School: The American School in Japan
Current Position: High School Japanese Teacher
One word that describes your teaching style: Connected
What mobile devices and computers are you currently using?
MacBook Pro, iPad, iPhone
What apps for education can’t you stop talking about lately?
There are so many great apps that I love for different purposes. Stop Motion is very popular when my students create a book trailer. Explain Everything is great for any subjects. I cannot live without YouTube videos. However, what I use the most by far is Google Drive, in particular, Google Docs and Google Slides for collaborative work, and Google Forms for survey.
What’s your teacher table like?
There is nothing on the desk at the end of the day. I share a classroom with another teacher every other day. So, I want to keep it clean. But I do have a nice big plant near the desk. My co-teacher suggested to keep one as it gives a nice aura whenever I have students or visitors to entertain.
Do you have a unique house rule in the classroom? What is it?
This might be more of a tradition rather than a rule: Every other Friday, the class chooses to play quick three-minute “radio exercises” at the beginning of the class. It is warm-up exercise to stretch their muscles before physical activities. It has been broadcasted through radio and television in Japan for nearly one hundred years. I always see smiles at the end of it, and it also stimulates their minds.
What job would you have if you weren’t a teacher?
If I can do anything I want, I would like to be a photographer or a camera man. Through my experience being a cameraman’s assistant during the Olympics, I was very fortunate to meet people who work on the field. I believe images and videos can be extremely powerful. As a teacher, I feel that they are great teaching tools. You can use them to scaffold the lesson, inspire them, and have them work out the creator’s intention behind and more.
Japanese students are known for their high regard for their teachers, is that still true today?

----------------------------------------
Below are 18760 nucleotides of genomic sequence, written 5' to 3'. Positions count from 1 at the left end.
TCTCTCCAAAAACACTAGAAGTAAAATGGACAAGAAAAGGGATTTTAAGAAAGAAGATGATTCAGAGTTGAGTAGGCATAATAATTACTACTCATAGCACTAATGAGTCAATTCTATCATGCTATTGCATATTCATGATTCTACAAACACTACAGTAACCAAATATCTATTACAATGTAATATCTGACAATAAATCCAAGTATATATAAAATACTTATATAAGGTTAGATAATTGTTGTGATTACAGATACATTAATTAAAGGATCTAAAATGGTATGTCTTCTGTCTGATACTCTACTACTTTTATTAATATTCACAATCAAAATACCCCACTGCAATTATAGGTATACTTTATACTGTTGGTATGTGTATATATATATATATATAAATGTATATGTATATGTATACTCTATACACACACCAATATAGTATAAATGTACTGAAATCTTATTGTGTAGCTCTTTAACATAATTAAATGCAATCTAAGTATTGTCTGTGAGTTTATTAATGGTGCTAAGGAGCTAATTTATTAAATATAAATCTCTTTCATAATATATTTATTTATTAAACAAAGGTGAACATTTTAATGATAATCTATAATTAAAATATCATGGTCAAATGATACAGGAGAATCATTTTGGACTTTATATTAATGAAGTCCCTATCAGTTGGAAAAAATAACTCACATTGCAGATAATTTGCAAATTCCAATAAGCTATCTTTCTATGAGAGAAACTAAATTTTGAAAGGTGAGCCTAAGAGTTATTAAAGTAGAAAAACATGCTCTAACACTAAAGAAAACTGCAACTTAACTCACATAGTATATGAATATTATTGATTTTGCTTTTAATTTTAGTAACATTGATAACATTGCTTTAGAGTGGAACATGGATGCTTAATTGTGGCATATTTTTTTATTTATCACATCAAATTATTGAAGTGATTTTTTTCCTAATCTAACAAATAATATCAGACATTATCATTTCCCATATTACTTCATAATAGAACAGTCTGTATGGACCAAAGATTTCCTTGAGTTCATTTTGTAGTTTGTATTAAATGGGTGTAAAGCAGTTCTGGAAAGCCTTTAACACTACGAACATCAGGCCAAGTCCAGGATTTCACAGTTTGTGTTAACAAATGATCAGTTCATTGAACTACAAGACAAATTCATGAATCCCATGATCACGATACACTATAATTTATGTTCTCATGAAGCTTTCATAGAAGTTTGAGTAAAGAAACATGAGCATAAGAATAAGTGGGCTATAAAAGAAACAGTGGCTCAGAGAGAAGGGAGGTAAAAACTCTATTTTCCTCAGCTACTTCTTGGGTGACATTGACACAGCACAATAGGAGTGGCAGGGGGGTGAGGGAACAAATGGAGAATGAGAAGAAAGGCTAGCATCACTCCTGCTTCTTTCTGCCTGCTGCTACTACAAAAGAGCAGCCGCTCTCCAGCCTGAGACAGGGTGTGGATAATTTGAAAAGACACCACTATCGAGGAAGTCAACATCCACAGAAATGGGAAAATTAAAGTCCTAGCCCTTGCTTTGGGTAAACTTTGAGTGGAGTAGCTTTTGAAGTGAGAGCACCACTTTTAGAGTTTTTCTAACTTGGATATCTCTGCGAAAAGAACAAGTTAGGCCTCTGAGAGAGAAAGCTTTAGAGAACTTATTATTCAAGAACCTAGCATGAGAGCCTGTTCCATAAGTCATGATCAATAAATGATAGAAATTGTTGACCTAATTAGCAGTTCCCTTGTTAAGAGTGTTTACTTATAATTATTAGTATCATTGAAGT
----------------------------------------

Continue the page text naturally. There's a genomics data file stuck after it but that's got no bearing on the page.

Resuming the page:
Probably so. I only have very little experience teaching at a Japanese university, but the rest of my career is teaching in institutions in Australia and in international schools. Therefore, [I am a little hesitant to say this] but I would say so.
What do you think school be like in the year 2020?
I have a feeling that school still exists. However, perhaps simple information can be taught online. They can be quizzed. Then, they are asked to use the knowledge they gained to tackle assignment that there is no one right answer. It could involve creativity, require collaboration, and the final task can be shared publicly.
You are currently a Google Educator Group member in your area. Can you tell us something more about GEG West Tokyo?
Sure. I still remember when teachers (Michael David John Abello and Steven Sutantro) made presentations at GTA, I was very excited to learn about GEG. Shortly after I came back, we had our first meeting at my school. It was November 2014, but I feel as if it was yesterday. We are probably one of the youngest GEG groups. Yet, there are amazing educators sharing what they do. Some of us presented at GAFE Summit in Tokyo and Kyoto. We have our regular meetings at a pub. It takes about one hour from my school but at the end of the night I feel that it was worth going. We had a dual pub night with GEG Kyoto (with the leader, Erin Noxon, GTASEA 14’). It went very well.
Currently, our group is expanding. We take turns to give a series of Google Apps for Education sessions for the Japan Association of Language Teachers.
Our group is expanding. It is so excited to see the growth. I would also like more educators from non-native speakers of English come and participate in the meeting. I am very thrilled to know that so far a few Japanese-speaking educators made inquiries from the Google for Education Directory. I am still learning a lot through making mistakes but I can certainly feel the change happening. I really hope to get to know them and start sharing ideas with them. I am so lucky to be part of this process at this time.
Fostering Flight is about how teachers can guide their students in following their dreams. As an educator, how do you prepare your students for the future?
I always make sure that my unit tasks are built around a good end in mind. I design my activities in such a way that my students will not find the answers by only searching for key words.
I guide my students to work collaboratively with their peers. Sometimes, it means that they create something together. Other times, it might mean that they work by themselves but they get feedback from their peers to further improve their tasks.
As a language teacher, I prepare my students to use Japanese to learn something new, and to organize their ideas and communicate in Japanese.